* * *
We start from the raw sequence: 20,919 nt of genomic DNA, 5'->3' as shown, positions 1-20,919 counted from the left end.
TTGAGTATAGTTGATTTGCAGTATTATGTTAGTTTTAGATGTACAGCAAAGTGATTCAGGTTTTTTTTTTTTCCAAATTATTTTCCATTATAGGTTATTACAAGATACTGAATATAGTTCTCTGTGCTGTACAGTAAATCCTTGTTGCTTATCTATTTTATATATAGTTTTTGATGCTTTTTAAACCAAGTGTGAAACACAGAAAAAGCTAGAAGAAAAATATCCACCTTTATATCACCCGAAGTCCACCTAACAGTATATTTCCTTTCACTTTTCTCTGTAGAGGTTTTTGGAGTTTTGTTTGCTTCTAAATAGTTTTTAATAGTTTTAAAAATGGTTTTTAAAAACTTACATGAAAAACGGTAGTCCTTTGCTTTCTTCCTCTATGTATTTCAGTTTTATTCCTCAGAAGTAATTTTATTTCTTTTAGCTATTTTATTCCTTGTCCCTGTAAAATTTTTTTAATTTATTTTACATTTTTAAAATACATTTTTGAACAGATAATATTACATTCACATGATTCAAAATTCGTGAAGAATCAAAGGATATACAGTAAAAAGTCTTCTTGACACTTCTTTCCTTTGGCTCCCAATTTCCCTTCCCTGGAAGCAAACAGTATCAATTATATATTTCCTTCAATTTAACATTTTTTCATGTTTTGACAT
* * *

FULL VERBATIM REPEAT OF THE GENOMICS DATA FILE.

We start from the raw sequence: 20,919 nt of genomic DNA, 5'->3' as shown, positions 1-20,919 counted from the left end.
TTGAGTATAGTTGATTTGCAGTATTATGTTAGTTTTAGATGTACAGCAAAGTGATTCAGGTTTTTTTTTTTTCCAAATTATTTTCCATTATAGGTTATTACAAGATACTGAATATAGTTCTCTGTGCTGTACAGTAAATCCTTGTTGCTTATCTATTTTATATATAGTTTTTGATGCTTTTTAAACCAAGTGTGAAACACAGAAAAAGCTAGAAGAAAAATATCCACCTTTATATCACCCGAAGTCCACCTAACAGTATATTTCCTTTCACTTTTCTCTGTAGAGGTTTTTGGAGTTTTGTTTGCTTCTAAATAGTTTTTAATAGTTTTAAAAATGGTTTTTAAAAACTTACATGAAAAACGGTAGTCCTTTGCTTTCTTCCTCTATGTATTTCAGTTTTATTCCTCAGAAGTAATTTTATTTCTTTTAGCTATTTTATTCCTTGTCCCTGTAAAATTTTTTTAATTTATTTTACATTTTTAAAATACATTTTTGAACAGATAATATTACATTCACATGATTCAAAATTCGTGAAGAATCAAAGGATATACAGTAAAAAGTCTTCTTGACACTTCTTTCCTTTGGCTCCCAATTTCCCTTCCCTGGAAGCAAACAGTATCAATTATATATTTCCTTCAATTTAACATTTTTTCATGTTTTGACAT